A celebration of An Guth

Alan Titley

Abstract

This essay is both a descriptive and critical review of the poetry journal An Guth, which was published between 2003 and 2012. It was conceived of and edited by the bilingual Irish and Gaelic poet Rody Gorman, who produced seven editions in all. Its purpose was simply to publish poetry in both of those languages along with translations of international works. It was seen as a successor to the journals Innti and Gairm and consequently strengthened the literary links between Ireland and Scotland. The range of poetry it encompassed is closely scrutinised in order to see how this differs, if at all, from the poetry of the previous fifty or so years which had heralded its own revolution. The essay looks at how this journal made a special point of encouraging new talent as well as giving continuing exposure to more established ones in both languages. It is argued that An Guth is therefore not just a publication of worthy works, but also a valuable source for the study of the poetry of the first decade of this century and beyond. A detailed examination is made of some of the variations from edition to edition, revealing the huge catholicity, variety and scope of the poetry. Questions arise as to what this profusion of creativity means and what are its strengths and weaknesses. Finally, the essay addresses the strange lack of critical discussion of contemporary poetry in Irish and Scottish Gaelic, despite that poetry’s undoubted abundance.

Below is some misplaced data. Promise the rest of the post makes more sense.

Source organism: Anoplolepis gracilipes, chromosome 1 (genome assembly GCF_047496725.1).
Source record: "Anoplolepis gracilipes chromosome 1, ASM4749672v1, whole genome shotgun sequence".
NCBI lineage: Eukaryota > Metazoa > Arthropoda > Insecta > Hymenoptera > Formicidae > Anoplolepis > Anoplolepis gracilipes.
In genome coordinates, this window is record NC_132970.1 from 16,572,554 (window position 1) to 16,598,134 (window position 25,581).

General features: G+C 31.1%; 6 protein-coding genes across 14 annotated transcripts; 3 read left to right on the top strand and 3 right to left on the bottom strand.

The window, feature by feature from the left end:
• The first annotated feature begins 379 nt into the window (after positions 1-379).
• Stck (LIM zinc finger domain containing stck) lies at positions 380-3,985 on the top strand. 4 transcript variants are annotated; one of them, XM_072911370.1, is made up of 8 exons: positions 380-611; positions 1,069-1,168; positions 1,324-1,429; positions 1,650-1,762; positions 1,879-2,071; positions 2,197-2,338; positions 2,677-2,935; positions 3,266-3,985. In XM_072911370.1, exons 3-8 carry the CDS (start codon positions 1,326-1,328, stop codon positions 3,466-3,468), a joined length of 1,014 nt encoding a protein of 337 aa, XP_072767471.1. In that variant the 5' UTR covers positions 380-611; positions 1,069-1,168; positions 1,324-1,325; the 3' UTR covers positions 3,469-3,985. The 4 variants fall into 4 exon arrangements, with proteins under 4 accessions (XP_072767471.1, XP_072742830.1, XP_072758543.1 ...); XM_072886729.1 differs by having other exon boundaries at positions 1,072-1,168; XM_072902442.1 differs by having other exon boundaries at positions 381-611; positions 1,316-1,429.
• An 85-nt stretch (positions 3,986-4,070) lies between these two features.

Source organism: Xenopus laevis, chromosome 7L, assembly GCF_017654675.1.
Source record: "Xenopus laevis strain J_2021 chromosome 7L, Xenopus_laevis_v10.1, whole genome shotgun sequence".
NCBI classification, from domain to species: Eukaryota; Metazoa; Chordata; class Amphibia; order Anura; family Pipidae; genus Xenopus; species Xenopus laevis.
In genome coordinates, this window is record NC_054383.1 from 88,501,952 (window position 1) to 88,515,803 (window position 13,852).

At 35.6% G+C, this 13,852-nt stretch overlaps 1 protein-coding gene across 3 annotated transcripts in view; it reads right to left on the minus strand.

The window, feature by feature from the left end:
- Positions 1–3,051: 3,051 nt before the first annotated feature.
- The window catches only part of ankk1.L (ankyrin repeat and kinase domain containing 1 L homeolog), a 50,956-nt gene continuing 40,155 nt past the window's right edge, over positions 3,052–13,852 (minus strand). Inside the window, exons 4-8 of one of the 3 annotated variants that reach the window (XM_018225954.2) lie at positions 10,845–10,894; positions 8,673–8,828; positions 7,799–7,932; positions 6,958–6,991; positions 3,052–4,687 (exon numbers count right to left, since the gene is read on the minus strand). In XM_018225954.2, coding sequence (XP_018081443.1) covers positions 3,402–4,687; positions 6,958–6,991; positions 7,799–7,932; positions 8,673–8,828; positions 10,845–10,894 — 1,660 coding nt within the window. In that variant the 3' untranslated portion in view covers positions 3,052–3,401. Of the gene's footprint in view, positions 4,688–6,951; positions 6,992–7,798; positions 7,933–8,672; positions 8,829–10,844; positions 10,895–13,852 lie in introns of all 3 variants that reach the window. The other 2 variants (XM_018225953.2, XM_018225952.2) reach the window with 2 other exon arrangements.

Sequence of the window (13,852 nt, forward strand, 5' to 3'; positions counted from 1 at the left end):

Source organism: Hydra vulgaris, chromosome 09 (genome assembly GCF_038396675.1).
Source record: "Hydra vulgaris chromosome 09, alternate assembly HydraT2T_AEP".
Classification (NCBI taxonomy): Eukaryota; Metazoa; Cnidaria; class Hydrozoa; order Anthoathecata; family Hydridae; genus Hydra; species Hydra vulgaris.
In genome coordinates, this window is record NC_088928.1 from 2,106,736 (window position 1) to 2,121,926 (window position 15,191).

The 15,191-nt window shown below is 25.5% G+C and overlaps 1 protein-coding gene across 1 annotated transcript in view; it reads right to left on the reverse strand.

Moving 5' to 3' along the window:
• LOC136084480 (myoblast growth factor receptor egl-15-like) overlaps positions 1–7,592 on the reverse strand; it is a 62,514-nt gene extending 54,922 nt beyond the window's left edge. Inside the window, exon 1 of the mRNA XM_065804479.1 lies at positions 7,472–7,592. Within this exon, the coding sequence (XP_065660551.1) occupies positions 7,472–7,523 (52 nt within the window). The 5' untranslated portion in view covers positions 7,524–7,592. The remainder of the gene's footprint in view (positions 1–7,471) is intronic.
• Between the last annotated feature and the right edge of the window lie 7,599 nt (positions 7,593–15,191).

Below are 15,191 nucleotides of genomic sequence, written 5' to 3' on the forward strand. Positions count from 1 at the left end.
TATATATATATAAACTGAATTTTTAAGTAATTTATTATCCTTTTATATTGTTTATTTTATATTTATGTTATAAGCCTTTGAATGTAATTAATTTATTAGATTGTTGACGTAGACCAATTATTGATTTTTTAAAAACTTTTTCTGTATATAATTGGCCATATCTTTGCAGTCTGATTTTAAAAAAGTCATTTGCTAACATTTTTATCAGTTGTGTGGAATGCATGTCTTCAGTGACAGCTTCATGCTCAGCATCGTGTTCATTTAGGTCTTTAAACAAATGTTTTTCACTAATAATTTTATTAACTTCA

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COMHARTaighde is an open access, peer-reviewed scholarly journal in the field of Irish language and literature studies. The full text of the article described on this page is available in the Irish language only. English-language translations of article titles, abstracts and certain metadata are provided in order to enable international scholars to discover research published in COMHARTaighde and to facilitate the indexing of articles in certain academic databases.

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© Comhar Teoranta, 2020.
ISSN: 2009-8626